The influence of temperature on growth rate was determined, as described above, in laboratory-simulated ephemeral pools where the average temperature was either 25.7 [degrees] or 23.4 [degrees] C. For the high-temperature condition (mean = 25.7 [degrees] C), temperatures were cycled between 19 [degrees] and 31 [degrees] C by using heat lamps; the average temperature change was 0.85 [degrees] C [center dot] [h.sup.-1]. For the low-temperature condition (mean = 23.4 [degrees] C), temperature fluctuated from 19 [degrees] to 29 [degrees] C; average temperature change was 0.65 [degrees] C [center dot] [h.sup.-1]. Animals were hatched at treatment temperature cycles, and growth rates were determined from daily measurements of wet weight. Average oxygen partial pressure of 125 [+ or -] 2 torr was maintained in each treatment by vigorously bubbling air into each tank. Temperature treatments were replicated five times with 4-5 animals in each tank at the beginning of the experiment.
Sensitivity of growth to oxygen was determined from animals raised in laboratory-simulated pools as described above at 200 [+ or -] 5 and 70 [+ or -] 7 torr P[O.sub.2]] by either continually bubbling 100% oxygen or 13% oxygen, remainder nitrogen. Temperature was cycled in a manner identical to the low-temperature condition described above, and growth rates were determined by changes in wet weight per day. Oxygen treatments were replicated five times with 3-5 animals in each tank at the beginning of the experiment. Animals were hatched at treatment temperature cycles and growth rates were determined from daily measurements of wet weight.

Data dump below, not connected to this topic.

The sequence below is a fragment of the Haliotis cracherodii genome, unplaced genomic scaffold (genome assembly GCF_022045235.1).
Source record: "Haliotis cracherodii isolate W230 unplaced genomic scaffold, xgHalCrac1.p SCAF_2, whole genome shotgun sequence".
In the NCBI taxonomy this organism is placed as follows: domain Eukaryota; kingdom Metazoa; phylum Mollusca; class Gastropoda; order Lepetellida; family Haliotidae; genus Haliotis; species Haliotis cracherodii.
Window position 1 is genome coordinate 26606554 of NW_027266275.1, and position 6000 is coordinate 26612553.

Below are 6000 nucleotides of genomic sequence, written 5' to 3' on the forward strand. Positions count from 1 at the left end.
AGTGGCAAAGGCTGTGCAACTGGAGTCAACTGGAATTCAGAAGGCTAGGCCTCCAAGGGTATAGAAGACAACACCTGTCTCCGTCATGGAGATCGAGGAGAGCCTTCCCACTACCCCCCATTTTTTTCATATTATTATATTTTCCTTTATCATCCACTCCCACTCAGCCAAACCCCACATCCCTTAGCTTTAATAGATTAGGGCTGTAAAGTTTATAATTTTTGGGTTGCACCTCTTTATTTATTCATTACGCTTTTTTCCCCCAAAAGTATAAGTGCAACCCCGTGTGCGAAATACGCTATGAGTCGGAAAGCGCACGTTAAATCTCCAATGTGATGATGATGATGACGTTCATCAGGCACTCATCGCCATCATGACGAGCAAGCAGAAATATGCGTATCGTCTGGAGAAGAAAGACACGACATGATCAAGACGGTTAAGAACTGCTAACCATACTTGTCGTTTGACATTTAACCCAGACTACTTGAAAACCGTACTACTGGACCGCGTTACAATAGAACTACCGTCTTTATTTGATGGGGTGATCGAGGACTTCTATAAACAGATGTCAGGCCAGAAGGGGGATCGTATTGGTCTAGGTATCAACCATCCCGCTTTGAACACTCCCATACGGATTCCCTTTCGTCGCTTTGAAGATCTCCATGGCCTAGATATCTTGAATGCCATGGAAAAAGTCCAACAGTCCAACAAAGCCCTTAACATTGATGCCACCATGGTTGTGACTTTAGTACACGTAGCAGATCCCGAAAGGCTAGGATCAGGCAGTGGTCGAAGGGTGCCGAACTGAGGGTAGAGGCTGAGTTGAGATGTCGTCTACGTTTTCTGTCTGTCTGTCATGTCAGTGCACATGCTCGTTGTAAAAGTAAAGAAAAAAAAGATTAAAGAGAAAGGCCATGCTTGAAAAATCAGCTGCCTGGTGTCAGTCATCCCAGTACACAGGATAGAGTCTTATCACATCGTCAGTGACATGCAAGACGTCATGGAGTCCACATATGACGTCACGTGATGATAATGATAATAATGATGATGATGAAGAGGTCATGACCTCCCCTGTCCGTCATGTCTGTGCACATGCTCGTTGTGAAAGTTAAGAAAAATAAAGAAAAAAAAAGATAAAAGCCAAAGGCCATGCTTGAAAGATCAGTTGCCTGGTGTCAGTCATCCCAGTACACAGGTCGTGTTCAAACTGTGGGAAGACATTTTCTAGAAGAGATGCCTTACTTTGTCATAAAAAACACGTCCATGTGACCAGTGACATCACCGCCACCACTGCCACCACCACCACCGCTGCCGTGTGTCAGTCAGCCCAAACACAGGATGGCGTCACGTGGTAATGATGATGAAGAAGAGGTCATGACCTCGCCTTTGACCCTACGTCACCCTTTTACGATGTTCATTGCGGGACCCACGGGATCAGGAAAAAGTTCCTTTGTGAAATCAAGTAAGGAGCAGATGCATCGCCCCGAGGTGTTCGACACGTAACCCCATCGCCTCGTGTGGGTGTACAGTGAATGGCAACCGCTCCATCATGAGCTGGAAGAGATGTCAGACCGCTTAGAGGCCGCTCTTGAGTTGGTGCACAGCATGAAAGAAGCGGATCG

Animals were raised in simulated ephemeral pools where temperature and light were cycled at 125 or 200 torr [O.sub.2] as described above. Fecundity, or egg production, was determined by chilling gravid animals (eggs were visible in brood pouches) to 8 [degrees] C. When animals became hypothermic, the brood pouches opened and the eggs were released. All eggs released per female were collected and counted. Brood pouches were checked to ensure that all eggs had been liberated. This procedure resulted in zero adult mortality. However, egg viability appeared to be severely compromised as a result of the "forced" release. Attempts to dry and rehydrate eggs were unsuccessful.
Statistics and calculations
An analysis of covariance was applied to the mean weights for each treatment group to determine statistical differences between growth rates. ANCOVA was weighted by the number of individuals in each tank to account for uncontrollable differences in animal number. Higher sample size was assumed to be a more accurate predictor of mean population mass and was therefore given more weight in the analysis. A probability of [less than or equal to]0.05 was considered statistically significant.
Sensitivity of oxygen consumption to change in temperature, [Q.sub.10], was calculated by using the general formula:
[Q.sub.10] = [([M.sub.2]/[M.sub.1]).sup.10/([T.sub.2]-[T.sub.1])]
where [M.sub.2] and [M.sub.1] are metabolic rates at the higher ([T.sub.2]) and lower ([T.sub.2]) temperatures, respectively.